Two Talks: Incorporating Sense-making Into Descriptions of Information Systems and Scenarios and Issues in “Send Computation to the Data” Repository Models
Incorporating Sense-making Into Descriptions of Information Systems
Both the theorizing of information systems and representations of information systems and services give prominent attention to information technology and logical flows. But human sensing, sense-making, and becoming informed, although obviously important, get less attention. I will propose how this weakness could be remedied with a more hermeneutic view of information systems.
Scenarios and Issues in “Send Computation to the Data” Repository Models
In recent years, there has been a resurgence of interest in data repository models that propose to send the computation to the repository rather than transferring data from a repository to a computational environment. This is much more complex than it appears, depending on the assumptions that are being made. I'll examine some of the justifications and motivations for doing this, and outline the issues involved at a high level.
Michael Buckland is emeritus professor in the School of Information and co-director of the Electronic Cultural Atlas Initiative. He grew up in England and studied history at Oxford and librarianship at Sheffield University. He trained at the Bodleian Library in Oxford and moved to the University of Lancaster Library in 1965. In 1972, Buckland moved to the United States to be Assistant Director of Libraries for Technical Services at Purdue University Libraries before becoming Dean of the School of Library and Information Studies at Berkeley from 1976 to 1984. He served from 1983 to 1987 as Assistant Vice President for Library Plans and Policies for the nine campuses of the University of California. Professor Buckland's interests include bibliography, library services, search and discovery, cultural heritage, and the history and theory of documentation.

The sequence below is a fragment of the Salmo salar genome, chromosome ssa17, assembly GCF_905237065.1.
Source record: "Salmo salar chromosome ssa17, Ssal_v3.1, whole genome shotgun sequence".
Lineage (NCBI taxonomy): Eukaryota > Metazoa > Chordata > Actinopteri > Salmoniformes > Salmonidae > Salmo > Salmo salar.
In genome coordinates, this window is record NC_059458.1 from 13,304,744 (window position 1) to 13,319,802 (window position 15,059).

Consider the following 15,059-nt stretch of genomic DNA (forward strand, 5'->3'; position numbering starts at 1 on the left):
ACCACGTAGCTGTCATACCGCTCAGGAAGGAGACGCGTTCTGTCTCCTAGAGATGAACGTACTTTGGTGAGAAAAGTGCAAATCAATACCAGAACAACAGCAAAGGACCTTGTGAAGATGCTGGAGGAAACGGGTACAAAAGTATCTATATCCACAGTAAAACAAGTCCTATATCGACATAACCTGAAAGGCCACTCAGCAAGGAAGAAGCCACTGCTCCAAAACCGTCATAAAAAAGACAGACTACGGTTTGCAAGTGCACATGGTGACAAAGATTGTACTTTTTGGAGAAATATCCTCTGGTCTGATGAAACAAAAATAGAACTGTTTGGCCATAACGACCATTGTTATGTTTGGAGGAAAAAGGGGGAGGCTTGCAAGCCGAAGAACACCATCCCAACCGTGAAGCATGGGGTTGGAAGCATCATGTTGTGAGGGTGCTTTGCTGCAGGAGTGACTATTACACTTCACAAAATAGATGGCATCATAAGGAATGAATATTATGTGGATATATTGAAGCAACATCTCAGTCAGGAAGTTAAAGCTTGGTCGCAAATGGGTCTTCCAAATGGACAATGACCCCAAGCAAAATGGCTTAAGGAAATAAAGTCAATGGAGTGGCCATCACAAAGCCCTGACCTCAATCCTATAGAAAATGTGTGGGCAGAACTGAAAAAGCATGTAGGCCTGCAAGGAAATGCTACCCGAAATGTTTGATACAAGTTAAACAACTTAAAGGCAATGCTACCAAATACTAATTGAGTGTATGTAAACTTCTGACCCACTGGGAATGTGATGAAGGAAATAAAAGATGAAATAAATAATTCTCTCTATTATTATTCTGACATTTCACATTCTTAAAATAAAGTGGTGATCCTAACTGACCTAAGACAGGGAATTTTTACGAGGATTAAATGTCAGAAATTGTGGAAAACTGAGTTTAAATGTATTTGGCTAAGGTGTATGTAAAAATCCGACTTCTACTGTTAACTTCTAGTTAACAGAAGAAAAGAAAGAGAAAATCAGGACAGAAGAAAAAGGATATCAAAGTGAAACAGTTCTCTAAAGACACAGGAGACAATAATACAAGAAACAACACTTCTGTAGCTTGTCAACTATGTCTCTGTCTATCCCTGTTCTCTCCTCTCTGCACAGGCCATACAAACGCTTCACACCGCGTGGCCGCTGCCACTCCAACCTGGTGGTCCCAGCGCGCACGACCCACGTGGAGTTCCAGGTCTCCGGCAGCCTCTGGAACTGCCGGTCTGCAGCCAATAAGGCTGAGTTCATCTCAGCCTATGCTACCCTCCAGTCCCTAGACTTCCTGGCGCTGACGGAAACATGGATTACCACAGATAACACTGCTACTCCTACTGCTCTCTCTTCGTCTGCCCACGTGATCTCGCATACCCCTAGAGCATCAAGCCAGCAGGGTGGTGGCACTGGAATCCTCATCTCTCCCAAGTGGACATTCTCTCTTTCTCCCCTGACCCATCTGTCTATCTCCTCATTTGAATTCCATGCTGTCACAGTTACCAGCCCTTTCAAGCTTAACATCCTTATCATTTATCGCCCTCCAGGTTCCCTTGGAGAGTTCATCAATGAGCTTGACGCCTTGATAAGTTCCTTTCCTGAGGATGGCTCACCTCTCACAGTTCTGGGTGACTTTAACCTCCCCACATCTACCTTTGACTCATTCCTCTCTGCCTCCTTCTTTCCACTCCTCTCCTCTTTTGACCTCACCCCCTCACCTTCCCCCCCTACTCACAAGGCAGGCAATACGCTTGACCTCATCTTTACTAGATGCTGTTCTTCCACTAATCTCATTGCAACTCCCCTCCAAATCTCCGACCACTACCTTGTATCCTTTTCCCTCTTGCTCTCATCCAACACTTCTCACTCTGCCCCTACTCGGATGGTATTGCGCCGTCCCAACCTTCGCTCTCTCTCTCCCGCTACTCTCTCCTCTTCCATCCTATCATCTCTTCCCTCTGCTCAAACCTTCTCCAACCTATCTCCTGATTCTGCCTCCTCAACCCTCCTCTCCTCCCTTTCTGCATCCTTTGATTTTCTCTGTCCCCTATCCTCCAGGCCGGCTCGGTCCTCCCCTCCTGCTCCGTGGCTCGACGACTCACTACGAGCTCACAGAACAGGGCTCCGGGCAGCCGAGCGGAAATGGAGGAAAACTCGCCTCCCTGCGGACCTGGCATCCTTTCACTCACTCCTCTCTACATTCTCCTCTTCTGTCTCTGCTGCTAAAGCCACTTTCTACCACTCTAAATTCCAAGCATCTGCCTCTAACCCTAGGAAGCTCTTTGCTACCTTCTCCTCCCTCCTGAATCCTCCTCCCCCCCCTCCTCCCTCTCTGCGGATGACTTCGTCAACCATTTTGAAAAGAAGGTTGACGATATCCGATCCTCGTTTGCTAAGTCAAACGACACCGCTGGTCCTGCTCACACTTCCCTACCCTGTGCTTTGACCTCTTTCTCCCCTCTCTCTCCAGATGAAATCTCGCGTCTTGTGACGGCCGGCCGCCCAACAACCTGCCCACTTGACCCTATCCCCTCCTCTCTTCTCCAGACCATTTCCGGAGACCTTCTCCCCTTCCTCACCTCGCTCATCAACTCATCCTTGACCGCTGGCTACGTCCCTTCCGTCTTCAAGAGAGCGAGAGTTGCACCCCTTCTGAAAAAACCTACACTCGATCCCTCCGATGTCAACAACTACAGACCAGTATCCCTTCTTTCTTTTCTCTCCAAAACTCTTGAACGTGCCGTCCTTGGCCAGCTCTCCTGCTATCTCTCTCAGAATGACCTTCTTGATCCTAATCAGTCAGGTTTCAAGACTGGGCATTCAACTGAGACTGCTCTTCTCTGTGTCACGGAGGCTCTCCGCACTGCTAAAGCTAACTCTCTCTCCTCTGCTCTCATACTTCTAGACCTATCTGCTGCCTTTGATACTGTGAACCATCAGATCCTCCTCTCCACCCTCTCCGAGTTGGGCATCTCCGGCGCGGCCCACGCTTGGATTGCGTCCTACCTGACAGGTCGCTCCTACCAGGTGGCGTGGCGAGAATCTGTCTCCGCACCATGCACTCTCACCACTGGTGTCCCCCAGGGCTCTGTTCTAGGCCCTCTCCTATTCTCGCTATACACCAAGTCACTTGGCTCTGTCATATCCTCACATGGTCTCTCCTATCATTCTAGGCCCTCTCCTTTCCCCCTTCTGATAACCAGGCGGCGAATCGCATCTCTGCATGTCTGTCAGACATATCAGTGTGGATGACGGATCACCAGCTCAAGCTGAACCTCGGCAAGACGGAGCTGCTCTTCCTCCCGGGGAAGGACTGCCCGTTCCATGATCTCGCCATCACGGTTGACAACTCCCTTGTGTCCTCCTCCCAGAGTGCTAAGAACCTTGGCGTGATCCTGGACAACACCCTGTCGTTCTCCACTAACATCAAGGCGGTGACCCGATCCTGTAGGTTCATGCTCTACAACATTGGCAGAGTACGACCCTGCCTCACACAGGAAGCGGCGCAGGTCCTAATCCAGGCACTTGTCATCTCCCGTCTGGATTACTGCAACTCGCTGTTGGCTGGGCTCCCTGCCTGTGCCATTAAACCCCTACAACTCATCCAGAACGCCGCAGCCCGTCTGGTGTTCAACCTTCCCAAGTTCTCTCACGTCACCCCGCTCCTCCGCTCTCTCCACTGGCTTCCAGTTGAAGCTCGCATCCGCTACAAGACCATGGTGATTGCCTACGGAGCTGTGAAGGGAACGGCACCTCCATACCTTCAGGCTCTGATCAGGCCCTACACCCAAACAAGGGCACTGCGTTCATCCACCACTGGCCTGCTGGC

Clifford Lynch is the director of the Coalition for Networked Information (CNI) and an adjunct professor at the School of Information. Prior to joining CNI in 1997, Lynch spent eighteen years at the University of California Office of the President, the last ten as director of Library Automation. Lynch is a past president of ASIS&T and a fellow of the American Association for the Advancement of Science and the National Information Standards Organization.